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Liubao 2014 Beeng Cha

$12.00

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Hei Cha (fermented)

 

Liubao Beeng Cha

 

Pressed in 2013 from spring tea materials plucked in 2012
Released in 2014
(2-years aged)

 

Price is for one 3.75 ounce (100-gram) beeng cha

 

Appearance: uniformly dark, finely chopped leaf
Flavor: light wood, smoke and mushroom flavor
Aroma: delicate ‘wo-dui’ process aroma and flavor
Liquor: coppery-brown colored liquor

 

Guangxi Wuzhou Tea Factory
Guangxi Province, China

Pressed in 2013 from spring tea materials plucked in 2012
Released in 2014
(2-years aged)

Western-style steeping in a medium-large sized teapot 25-32 oz:

 

Use 2 teaspoons (3 grams) of tea per 6oz water
Use water that is 200°F-210°F
Rinse the tea in your teapot with a quick application of hot water
Immediately discard this liquid
Add additional hot water to start the 1st steeping
Steep for 3-4 minutes
Re-steep this leaf 1-2 additional times

 

Asian-style steeping in a small teapot under 10oz or in a gaiwan:

 

Use 4 teaspoons (6 grams) of tea per 6oz water
Use water that is 200°F-210°F
Rinse the tea in your teapot with a quick application of hot water
Immediately discard this liquid
Add additional hot water to start the 1st steeping
Steep for 25 seconds
Increase the steeping time an additional 5-10 seconds with each re-steep
Re-steep this leaf 4-6 times or more

 

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Liubao is from Liubao town in Cangwu County, Guangxi province, where this tea has been in production since the Qing Dynasty Jiaqing period ( 1796-1820).

 

Traditionally, Liubao was packed into bamboo baskets, stuffed into lengths of fresh bamboo or pressed into small flat discs. Our discs of Liubao are similar in appearance to a small cake or a birds-nest-shaped tuo cha of Pu-erh .
Liubao are usually small in diameter and thick .They have smooth sides, a flat bottom and a small indent ( Pu-erhs tend to be wide and thin and tuo chas are half-round with a thumb-sized indent).

 

The leaf used for Liubao is thick and rough looking, and some tea bush twigs are present, too. The cake is uniformly dark in color without much variation in leaf size or tone. The appearance of a new or old Liubao cake can be quite similar; in fact, the paper wrapper on an old Liubao is apt to show its age more than the disc of tea.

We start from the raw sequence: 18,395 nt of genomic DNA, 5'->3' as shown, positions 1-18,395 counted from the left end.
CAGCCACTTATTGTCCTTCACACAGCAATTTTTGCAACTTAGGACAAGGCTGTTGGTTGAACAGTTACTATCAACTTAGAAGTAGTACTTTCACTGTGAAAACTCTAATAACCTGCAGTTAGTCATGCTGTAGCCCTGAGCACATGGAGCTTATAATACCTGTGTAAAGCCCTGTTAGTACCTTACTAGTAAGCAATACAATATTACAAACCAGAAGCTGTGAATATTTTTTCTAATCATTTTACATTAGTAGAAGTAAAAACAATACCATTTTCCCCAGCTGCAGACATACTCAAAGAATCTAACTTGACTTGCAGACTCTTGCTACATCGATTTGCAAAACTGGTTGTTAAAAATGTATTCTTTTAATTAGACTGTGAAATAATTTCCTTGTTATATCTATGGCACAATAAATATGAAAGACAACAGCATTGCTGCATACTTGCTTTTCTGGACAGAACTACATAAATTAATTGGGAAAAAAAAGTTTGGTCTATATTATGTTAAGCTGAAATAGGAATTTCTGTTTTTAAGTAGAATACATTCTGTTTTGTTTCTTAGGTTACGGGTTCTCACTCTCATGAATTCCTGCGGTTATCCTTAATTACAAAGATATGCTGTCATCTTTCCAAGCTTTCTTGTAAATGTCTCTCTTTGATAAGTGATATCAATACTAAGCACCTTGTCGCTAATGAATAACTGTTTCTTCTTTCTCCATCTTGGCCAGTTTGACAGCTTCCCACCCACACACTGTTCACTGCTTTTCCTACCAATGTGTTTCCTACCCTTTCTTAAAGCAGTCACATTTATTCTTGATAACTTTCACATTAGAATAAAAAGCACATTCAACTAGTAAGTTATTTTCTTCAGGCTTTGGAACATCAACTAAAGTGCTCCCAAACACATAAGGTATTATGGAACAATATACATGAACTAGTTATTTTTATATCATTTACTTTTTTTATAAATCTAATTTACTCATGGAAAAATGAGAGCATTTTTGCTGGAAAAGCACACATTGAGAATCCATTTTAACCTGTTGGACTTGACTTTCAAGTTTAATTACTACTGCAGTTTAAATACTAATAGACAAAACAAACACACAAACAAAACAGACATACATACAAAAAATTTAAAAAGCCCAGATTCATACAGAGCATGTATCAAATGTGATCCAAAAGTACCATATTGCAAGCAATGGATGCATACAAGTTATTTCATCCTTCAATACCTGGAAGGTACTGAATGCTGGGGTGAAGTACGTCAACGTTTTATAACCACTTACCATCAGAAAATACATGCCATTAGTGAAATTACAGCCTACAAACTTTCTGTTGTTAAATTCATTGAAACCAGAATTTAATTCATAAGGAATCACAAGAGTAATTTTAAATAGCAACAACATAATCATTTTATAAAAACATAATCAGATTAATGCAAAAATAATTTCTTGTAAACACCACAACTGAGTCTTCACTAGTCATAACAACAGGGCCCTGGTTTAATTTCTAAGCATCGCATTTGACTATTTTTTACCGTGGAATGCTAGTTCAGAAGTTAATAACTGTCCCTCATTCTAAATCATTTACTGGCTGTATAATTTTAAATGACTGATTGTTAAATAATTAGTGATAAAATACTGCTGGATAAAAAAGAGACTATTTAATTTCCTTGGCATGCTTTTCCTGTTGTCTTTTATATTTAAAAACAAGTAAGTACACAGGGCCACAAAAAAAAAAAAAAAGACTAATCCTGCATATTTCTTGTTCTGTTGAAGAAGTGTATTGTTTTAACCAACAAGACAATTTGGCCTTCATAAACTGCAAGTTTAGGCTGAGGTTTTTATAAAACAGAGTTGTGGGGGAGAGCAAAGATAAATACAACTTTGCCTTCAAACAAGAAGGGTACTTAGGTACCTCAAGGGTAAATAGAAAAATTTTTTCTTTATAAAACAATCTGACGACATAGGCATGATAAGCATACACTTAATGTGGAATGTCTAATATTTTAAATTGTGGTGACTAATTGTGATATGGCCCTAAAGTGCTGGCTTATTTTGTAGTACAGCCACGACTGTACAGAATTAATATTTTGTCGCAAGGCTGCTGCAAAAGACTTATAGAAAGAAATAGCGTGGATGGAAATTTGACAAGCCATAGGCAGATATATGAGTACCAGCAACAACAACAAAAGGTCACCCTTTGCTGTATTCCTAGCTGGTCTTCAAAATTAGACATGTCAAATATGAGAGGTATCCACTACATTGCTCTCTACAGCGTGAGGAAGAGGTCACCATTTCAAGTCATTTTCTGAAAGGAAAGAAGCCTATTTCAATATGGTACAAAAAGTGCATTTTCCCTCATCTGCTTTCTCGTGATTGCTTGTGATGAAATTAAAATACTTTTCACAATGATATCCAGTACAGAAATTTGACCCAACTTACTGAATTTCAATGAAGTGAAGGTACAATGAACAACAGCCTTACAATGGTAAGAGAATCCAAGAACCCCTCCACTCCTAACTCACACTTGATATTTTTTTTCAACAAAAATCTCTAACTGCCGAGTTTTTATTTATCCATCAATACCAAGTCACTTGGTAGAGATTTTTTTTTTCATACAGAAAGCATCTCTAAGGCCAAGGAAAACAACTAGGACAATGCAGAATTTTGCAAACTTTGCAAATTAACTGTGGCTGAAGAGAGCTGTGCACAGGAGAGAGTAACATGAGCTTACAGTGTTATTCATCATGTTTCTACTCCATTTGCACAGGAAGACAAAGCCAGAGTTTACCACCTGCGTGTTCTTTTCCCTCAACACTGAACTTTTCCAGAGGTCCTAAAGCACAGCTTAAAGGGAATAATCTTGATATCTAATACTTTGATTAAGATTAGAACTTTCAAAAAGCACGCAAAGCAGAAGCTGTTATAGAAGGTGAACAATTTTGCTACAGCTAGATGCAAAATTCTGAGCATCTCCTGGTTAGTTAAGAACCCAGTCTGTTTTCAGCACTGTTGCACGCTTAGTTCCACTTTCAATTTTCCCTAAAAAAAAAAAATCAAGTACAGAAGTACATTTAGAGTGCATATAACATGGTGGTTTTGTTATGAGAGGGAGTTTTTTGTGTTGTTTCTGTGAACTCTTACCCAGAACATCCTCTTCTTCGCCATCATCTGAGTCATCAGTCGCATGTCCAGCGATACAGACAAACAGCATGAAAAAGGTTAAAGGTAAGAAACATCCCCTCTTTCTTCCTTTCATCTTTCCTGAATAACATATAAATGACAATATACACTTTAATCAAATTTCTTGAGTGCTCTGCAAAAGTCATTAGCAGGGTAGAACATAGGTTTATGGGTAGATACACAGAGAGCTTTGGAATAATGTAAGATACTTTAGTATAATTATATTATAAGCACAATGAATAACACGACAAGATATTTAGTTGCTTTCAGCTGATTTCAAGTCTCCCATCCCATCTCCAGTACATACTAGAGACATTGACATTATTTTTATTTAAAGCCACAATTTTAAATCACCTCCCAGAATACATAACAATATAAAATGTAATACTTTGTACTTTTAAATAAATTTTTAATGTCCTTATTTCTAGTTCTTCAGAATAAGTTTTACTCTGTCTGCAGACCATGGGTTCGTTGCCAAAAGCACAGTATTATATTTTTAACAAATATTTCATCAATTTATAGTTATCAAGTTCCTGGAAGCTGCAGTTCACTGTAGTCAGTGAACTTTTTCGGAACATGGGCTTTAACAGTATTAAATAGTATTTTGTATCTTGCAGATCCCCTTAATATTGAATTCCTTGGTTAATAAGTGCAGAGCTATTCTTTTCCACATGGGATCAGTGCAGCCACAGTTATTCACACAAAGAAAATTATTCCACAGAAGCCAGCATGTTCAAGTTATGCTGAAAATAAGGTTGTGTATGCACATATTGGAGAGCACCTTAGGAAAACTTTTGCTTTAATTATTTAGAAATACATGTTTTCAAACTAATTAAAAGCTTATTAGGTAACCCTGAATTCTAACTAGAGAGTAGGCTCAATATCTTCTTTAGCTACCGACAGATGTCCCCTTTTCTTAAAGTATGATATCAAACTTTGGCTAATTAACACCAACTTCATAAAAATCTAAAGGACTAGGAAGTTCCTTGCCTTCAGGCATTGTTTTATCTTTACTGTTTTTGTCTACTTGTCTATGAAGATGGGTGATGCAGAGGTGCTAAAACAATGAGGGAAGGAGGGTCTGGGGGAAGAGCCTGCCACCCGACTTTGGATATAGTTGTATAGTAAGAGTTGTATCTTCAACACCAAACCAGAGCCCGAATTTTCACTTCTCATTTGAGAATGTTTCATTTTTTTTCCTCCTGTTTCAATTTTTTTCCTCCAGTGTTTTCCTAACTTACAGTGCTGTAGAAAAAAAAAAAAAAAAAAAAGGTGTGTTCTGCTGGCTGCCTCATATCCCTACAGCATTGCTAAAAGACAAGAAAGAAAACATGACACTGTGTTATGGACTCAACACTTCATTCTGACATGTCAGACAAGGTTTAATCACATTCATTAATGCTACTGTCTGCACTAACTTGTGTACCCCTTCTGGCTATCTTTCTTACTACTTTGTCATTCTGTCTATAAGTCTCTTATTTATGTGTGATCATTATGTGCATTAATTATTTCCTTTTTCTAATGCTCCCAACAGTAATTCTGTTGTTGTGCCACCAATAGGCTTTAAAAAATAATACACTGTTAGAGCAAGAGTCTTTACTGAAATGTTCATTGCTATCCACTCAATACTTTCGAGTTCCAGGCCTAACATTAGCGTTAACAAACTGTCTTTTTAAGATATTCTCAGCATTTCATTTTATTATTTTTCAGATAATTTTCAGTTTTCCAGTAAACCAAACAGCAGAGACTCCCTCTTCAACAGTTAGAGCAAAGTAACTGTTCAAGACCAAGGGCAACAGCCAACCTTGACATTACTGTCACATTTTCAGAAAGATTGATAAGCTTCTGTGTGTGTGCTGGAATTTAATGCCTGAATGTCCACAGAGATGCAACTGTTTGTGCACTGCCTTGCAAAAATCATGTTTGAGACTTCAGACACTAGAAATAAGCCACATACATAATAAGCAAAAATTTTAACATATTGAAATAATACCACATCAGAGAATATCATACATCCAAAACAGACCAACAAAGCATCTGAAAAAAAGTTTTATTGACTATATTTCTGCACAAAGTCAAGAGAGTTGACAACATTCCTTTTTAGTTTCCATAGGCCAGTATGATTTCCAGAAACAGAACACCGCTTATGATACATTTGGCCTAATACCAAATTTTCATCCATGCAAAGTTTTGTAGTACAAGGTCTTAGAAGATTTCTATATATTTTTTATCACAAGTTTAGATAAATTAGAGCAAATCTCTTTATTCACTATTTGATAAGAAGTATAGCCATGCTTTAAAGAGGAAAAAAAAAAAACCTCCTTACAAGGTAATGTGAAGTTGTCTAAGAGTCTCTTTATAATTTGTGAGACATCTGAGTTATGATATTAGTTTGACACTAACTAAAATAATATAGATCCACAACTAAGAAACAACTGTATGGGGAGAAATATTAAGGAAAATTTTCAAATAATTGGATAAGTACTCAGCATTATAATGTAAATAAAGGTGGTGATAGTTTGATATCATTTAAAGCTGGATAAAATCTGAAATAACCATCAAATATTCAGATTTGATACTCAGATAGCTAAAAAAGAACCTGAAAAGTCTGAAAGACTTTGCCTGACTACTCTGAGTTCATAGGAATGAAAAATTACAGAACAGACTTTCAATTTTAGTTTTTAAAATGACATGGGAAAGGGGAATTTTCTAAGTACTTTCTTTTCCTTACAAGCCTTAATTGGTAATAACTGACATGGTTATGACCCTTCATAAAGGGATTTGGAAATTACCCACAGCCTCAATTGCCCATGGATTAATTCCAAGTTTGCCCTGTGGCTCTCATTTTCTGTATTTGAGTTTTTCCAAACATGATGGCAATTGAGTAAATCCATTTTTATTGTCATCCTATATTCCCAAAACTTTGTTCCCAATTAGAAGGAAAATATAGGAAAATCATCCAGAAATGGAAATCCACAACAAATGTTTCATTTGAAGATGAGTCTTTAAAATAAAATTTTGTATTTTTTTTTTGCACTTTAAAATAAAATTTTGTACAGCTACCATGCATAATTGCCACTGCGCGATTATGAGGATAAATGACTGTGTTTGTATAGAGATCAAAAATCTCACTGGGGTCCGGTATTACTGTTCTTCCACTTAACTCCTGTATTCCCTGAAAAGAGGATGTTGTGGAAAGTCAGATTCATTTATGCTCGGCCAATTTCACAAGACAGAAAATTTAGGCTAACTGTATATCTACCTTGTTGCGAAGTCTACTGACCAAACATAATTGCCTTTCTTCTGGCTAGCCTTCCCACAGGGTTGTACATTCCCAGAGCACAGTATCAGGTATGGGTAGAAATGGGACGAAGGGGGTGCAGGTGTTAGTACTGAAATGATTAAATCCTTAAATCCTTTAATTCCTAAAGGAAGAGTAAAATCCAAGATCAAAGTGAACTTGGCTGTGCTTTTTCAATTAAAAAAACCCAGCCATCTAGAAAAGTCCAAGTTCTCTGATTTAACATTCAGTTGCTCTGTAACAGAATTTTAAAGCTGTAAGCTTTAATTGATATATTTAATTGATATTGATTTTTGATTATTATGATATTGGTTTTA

One of the unique features of Liubao is that the leaf is given a shorter fermentation period in the tea factory than shou Pu-erh: 7 to 10 days compared to 30-40+ days. Because of this short fermentation time, Liubao is sweeter, milder and pleasantly aromatic.

 

Tea drinkers who find shou Pu-erh too strong for their liking may find Liubao to be just right. In the cup the tea is rich, sweet, flavorsome and mellow, and can be described as combining the best qualities of a rich mellow China black tea with just a touch of shou Pu-erh earthiness and sass.

These Liubao were pressed in 2013 and released in 2014. The raw materials for these beeng cha were plucked in 2011 and the blended mao cha is comprised of Grade 1 & Grade 3 leaf.

The tea is light and sweet – and a moderate amount of the ‘wo dui’ taste and aroma (and less than in the 2010 Liubao). We noted a little woodsy, smoky flavor in the liquor, which, coupled with the smooth body, gives this tea a flavor that is slightly reminiscent of a tippy Zheng Shan.  The second steeping brought out a lovely, clean flavor of forest floor and mushroom. Subsequent steepings bring out more of a rich umami quality which shows the tea’s chewy mouth-feel.

This tea is clear and bright throughout – no muddy qualities or funky tastes. As the leaf opened during subsequent steepings, the flavor gave us hints of tobacco, cocoa, and moss.

The cake has been given tight compression which makes it firm and dense. The leaf can be broken off in bits and pieces and crumbles with a tea pick or tea knife. It is essential to give Liubao a quick rinse with hot water before the initial 1st steeping to rinse away the crumbled bits. We steeped this tea 3 times and it could have yielded many more rounds of good tea drinking. Similar to a shou Pu-erh ‘iron cake’ (tight compression) these Liubao cakes have very little aroma until the leaf is steeped.

This is an excellent Liubao for those who like a little age on their tea or for those who want to explore the benefits mellowing this tea further at home.